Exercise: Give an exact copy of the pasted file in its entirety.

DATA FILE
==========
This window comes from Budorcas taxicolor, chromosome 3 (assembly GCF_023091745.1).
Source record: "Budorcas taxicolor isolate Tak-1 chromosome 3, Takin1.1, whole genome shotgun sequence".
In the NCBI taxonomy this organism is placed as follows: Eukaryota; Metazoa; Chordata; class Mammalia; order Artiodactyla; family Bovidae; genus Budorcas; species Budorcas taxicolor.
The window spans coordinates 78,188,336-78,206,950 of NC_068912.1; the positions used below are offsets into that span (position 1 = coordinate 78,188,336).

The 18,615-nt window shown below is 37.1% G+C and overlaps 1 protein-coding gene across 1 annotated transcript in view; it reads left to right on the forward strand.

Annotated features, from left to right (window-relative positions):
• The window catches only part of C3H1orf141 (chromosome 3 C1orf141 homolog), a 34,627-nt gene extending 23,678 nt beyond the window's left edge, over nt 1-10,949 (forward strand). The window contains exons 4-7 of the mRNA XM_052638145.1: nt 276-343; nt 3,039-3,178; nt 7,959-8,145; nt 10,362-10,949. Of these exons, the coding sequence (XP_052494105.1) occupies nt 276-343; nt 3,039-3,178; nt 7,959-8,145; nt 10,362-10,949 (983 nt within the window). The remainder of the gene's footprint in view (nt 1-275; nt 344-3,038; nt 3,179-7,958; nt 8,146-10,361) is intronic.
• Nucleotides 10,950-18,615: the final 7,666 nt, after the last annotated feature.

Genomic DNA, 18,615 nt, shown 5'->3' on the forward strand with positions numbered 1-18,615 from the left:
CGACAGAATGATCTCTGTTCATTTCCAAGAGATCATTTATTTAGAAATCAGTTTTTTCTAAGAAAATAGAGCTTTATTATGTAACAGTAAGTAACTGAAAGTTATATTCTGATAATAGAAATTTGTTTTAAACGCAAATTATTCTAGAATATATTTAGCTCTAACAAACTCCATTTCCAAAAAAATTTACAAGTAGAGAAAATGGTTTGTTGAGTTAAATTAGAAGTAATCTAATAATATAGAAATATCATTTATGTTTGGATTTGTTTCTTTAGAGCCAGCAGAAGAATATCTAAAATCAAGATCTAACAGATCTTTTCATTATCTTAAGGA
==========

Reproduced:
This window comes from Budorcas taxicolor, chromosome 3 (assembly GCF_023091745.1).
Source record: "Budorcas taxicolor isolate Tak-1 chromosome 3, Takin1.1, whole genome shotgun sequence".
In the NCBI taxonomy this organism is placed as follows: Eukaryota; Metazoa; Chordata; class Mammalia; order Artiodactyla; family Bovidae; genus Budorcas; species Budorcas taxicolor.
The window spans coordinates 78,188,336-78,206,950 of NC_068912.1; the positions used below are offsets into that span (position 1 = coordinate 78,188,336).

The 18,615-nt window shown below is 37.1% G+C and overlaps 1 protein-coding gene across 1 annotated transcript in view; it reads left to right on the forward strand.

Annotated features, from left to right (window-relative positions):
• The window catches only part of C3H1orf141 (chromosome 3 C1orf141 homolog), a 34,627-nt gene extending 23,678 nt beyond the window's left edge, over nt 1-10,949 (forward strand). The window contains exons 4-7 of the mRNA XM_052638145.1: nt 276-343; nt 3,039-3,178; nt 7,959-8,145; nt 10,362-10,949. Of these exons, the coding sequence (XP_052494105.1) occupies nt 276-343; nt 3,039-3,178; nt 7,959-8,145; nt 10,362-10,949 (983 nt within the window). The remainder of the gene's footprint in view (nt 1-275; nt 344-3,038; nt 3,179-7,958; nt 8,146-10,361) is intronic.
• Nucleotides 10,950-18,615: the final 7,666 nt, after the last annotated feature.

Genomic DNA, 18,615 nt, shown 5'->3' on the forward strand with positions numbered 1-18,615 from the left:
CGACAGAATGATCTCTGTTCATTTCCAAGAGATCATTTATTTAGAAATCAGTTTTTTCTAAGAAAATAGAGCTTTATTATGTAACAGTAAGTAACTGAAAGTTATATTCTGATAATAGAAATTTGTTTTAAACGCAAATTATTCTAGAATATATTTAGCTCTAACAAACTCCATTTCCAAAAAAATTTACAAGTAGAGAAAATGGTTTGTTGAGTTAAATTAGAAGTAATCTAATAATATAGAAATATCATTTATGTTTGGATTTGTTTCTTTAGAGCCAGCAGAAGAATATCTAAAATCAAGATCTAACAGATCTTTTCATTATCTTAAGGA